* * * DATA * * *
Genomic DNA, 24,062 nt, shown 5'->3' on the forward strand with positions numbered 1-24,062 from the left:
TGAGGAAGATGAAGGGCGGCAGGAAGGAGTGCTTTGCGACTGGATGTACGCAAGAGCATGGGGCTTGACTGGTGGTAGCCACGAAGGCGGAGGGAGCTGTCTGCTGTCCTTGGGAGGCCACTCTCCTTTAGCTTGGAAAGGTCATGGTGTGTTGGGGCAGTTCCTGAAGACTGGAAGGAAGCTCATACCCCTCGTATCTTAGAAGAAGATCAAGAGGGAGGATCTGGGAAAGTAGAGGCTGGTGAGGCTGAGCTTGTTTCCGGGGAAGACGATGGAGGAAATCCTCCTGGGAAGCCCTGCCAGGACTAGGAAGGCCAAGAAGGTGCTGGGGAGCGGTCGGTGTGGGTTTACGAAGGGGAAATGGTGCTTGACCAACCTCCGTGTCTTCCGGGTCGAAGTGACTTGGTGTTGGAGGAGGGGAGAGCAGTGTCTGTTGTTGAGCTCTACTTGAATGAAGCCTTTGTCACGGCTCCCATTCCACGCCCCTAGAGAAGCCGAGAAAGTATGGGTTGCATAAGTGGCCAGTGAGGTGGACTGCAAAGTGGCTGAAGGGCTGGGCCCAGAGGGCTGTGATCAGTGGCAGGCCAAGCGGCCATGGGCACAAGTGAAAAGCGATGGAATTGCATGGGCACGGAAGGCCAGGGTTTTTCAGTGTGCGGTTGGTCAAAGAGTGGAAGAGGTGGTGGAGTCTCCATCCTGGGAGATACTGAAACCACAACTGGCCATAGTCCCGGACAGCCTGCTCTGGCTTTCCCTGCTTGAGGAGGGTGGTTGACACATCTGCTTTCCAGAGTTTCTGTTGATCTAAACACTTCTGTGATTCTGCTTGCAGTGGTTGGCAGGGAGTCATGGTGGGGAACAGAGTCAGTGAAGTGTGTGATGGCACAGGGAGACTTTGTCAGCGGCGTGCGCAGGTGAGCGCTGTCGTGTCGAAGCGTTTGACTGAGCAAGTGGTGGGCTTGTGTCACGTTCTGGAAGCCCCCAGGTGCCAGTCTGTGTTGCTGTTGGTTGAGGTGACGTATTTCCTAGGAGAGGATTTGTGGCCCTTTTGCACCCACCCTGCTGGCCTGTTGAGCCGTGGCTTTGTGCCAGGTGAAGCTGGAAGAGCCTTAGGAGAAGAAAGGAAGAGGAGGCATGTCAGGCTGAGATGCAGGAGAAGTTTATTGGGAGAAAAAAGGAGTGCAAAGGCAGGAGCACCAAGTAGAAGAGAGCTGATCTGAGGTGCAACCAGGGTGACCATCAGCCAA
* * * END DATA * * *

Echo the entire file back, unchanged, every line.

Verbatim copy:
Genomic DNA, 24,062 nt, shown 5'->3' on the forward strand with positions numbered 1-24,062 from the left:
TGAGGAAGATGAAGGGCGGCAGGAAGGAGTGCTTTGCGACTGGATGTACGCAAGAGCATGGGGCTTGACTGGTGGTAGCCACGAAGGCGGAGGGAGCTGTCTGCTGTCCTTGGGAGGCCACTCTCCTTTAGCTTGGAAAGGTCATGGTGTGTTGGGGCAGTTCCTGAAGACTGGAAGGAAGCTCATACCCCTCGTATCTTAGAAGAAGATCAAGAGGGAGGATCTGGGAAAGTAGAGGCTGGTGAGGCTGAGCTTGTTTCCGGGGAAGACGATGGAGGAAATCCTCCTGGGAAGCCCTGCCAGGACTAGGAAGGCCAAGAAGGTGCTGGGGAGCGGTCGGTGTGGGTTTACGAAGGGGAAATGGTGCTTGACCAACCTCCGTGTCTTCCGGGTCGAAGTGACTTGGTGTTGGAGGAGGGGAGAGCAGTGTCTGTTGTTGAGCTCTACTTGAATGAAGCCTTTGTCACGGCTCCCATTCCACGCCCCTAGAGAAGCCGAGAAAGTATGGGTTGCATAAGTGGCCAGTGAGGTGGACTGCAAAGTGGCTGAAGGGCTGGGCCCAGAGGGCTGTGATCAGTGGCAGGCCAAGCGGCCATGGGCACAAGTGAAAAGCGATGGAATTGCATGGGCACGGAAGGCCAGGGTTTTTCAGTGTGCGGTTGGTCAAAGAGTGGAAGAGGTGGTGGAGTCTCCATCCTGGGAGATACTGAAACCACAACTGGCCATAGTCCCGGACAGCCTGCTCTGGCTTTCCCTGCTTGAGGAGGGTGGTTGACACATCTGCTTTCCAGAGTTTCTGTTGATCTAAACACTTCTGTGATTCTGCTTGCAGTGGTTGGCAGGGAGTCATGGTGGGGAACAGAGTCAGTGAAGTGTGTGATGGCACAGGGAGACTTTGTCAGCGGCGTGCGCAGGTGAGCGCTGTCGTGTCGAAGCGTTTGACTGAGCAAGTGGTGGGCTTGTGTCACGTTCTGGAAGCCCCCAGGTGCCAGTCTGTGTTGCTGTTGGTTGAGGTGACGTATTTCCTAGGAGAGGATTTGTGGCCCTTTTGCACCCACCCTGCTGGCCTGTTGAGCCGTGGCTTTGTGCCAGGTGAAGCTGGAAGAGCCTTAGGAGAAGAAAGGAAGAGGAGGCATGTCAGGCTGAGATGCAGGAGAAGTTTATTGGGAGAAAAAAGGAGTGCAAAGGCAGGAGCACCAAGTAGAAGAGAGCTGATCTGAGGTGCAACCAGGGTGACCATCAGCCAA